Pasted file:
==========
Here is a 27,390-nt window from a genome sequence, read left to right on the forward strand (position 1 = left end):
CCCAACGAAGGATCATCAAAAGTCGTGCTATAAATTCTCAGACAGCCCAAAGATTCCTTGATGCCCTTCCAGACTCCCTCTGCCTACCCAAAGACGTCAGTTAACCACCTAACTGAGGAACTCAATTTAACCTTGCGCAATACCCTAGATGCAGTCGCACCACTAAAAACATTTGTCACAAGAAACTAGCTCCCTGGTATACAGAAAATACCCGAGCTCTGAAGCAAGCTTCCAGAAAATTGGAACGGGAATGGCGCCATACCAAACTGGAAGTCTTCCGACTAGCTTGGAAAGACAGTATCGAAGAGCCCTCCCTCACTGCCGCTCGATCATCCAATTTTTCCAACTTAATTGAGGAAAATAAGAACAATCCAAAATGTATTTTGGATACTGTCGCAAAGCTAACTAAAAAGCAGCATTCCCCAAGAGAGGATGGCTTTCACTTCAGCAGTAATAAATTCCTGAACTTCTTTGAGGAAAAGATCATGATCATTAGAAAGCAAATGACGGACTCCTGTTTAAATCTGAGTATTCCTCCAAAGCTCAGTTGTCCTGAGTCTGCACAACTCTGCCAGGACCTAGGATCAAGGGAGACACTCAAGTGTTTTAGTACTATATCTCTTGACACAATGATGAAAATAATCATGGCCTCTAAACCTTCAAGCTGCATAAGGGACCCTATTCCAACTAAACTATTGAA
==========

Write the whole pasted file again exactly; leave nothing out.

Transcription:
Here is a 27,390-nt window from a genome sequence, read left to right on the forward strand (position 1 = left end):
CCCAACGAAGGATCATCAAAAGTCGTGCTATAAATTCTCAGACAGCCCAAAGATTCCTTGATGCCCTTCCAGACTCCCTCTGCCTACCCAAAGACGTCAGTTAACCACCTAACTGAGGAACTCAATTTAACCTTGCGCAATACCCTAGATGCAGTCGCACCACTAAAAACATTTGTCACAAGAAACTAGCTCCCTGGTATACAGAAAATACCCGAGCTCTGAAGCAAGCTTCCAGAAAATTGGAACGGGAATGGCGCCATACCAAACTGGAAGTCTTCCGACTAGCTTGGAAAGACAGTATCGAAGAGCCCTCCCTCACTGCCGCTCGATCATCCAATTTTTCCAACTTAATTGAGGAAAATAAGAACAATCCAAAATGTATTTTGGATACTGTCGCAAAGCTAACTAAAAAGCAGCATTCCCCAAGAGAGGATGGCTTTCACTTCAGCAGTAATAAATTCCTGAACTTCTTTGAGGAAAAGATCATGATCATTAGAAAGCAAATGACGGACTCCTGTTTAAATCTGAGTATTCCTCCAAAGCTCAGTTGTCCTGAGTCTGCACAACTCTGCCAGGACCTAGGATCAAGGGAGACACTCAAGTGTTTTAGTACTATATCTCTTGACACAATGATGAAAATAATCATGGCCTCTAAACCTTCAAGCTGCATAAGGGACCCTATTCCAACTAAACTATTGAA